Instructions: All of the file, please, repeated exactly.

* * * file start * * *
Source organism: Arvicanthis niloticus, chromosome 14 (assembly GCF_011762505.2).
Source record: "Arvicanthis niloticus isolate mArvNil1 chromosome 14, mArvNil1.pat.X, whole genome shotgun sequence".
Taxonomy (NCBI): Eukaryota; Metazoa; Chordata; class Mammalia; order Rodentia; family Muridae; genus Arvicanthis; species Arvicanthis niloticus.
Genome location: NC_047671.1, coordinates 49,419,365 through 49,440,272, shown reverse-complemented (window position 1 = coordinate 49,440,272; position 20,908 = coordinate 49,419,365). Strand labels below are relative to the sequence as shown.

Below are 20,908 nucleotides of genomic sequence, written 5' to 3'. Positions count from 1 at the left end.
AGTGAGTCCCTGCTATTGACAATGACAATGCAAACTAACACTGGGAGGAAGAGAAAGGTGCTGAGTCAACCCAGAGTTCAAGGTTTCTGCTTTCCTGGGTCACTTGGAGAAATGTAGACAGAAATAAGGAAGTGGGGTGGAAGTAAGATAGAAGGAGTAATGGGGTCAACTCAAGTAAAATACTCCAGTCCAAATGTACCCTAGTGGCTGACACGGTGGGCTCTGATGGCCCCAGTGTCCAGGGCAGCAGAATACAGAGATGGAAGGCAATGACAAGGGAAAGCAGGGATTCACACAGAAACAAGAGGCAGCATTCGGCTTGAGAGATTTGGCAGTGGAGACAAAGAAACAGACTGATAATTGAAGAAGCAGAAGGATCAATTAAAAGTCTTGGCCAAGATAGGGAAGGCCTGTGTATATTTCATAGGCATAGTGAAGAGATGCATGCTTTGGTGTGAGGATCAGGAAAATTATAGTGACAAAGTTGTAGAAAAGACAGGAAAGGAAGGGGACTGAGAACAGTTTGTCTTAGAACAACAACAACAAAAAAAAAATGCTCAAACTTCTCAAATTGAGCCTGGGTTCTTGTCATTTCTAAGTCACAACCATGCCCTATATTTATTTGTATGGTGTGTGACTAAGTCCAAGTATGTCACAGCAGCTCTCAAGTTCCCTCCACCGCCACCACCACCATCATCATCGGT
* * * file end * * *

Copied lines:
Source organism: Arvicanthis niloticus, chromosome 14 (assembly GCF_011762505.2).
Source record: "Arvicanthis niloticus isolate mArvNil1 chromosome 14, mArvNil1.pat.X, whole genome shotgun sequence".
Taxonomy (NCBI): Eukaryota; Metazoa; Chordata; class Mammalia; order Rodentia; family Muridae; genus Arvicanthis; species Arvicanthis niloticus.
Genome location: NC_047671.1, coordinates 49,419,365 through 49,440,272, shown reverse-complemented (window position 1 = coordinate 49,440,272; position 20,908 = coordinate 49,419,365). Strand labels below are relative to the sequence as shown.

Below are 20,908 nucleotides of genomic sequence, written 5' to 3'. Positions count from 1 at the left end.
AGTGAGTCCCTGCTATTGACAATGACAATGCAAACTAACACTGGGAGGAAGAGAAAGGTGCTGAGTCAACCCAGAGTTCAAGGTTTCTGCTTTCCTGGGTCACTTGGAGAAATGTAGACAGAAATAAGGAAGTGGGGTGGAAGTAAGATAGAAGGAGTAATGGGGTCAACTCAAGTAAAATACTCCAGTCCAAATGTACCCTAGTGGCTGACACGGTGGGCTCTGATGGCCCCAGTGTCCAGGGCAGCAGAATACAGAGATGGAAGGCAATGACAAGGGAAAGCAGGGATTCACACAGAAACAAGAGGCAGCATTCGGCTTGAGAGATTTGGCAGTGGAGACAAAGAAACAGACTGATAATTGAAGAAGCAGAAGGATCAATTAAAAGTCTTGGCCAAGATAGGGAAGGCCTGTGTATATTTCATAGGCATAGTGAAGAGATGCATGCTTTGGTGTGAGGATCAGGAAAATTATAGTGACAAAGTTGTAGAAAAGACAGGAAAGGAAGGGGACTGAGAACAGTTTGTCTTAGAACAACAACAACAAAAAAAAAATGCTCAAACTTCTCAAATTGAGCCTGGGTTCTTGTCATTTCTAAGTCACAACCATGCCCTATATTTATTTGTATGGTGTGTGACTAAGTCCAAGTATGTCACAGCAGCTCTCAAGTTCCCTCCACCGCCACCACCACCATCATCATCGGT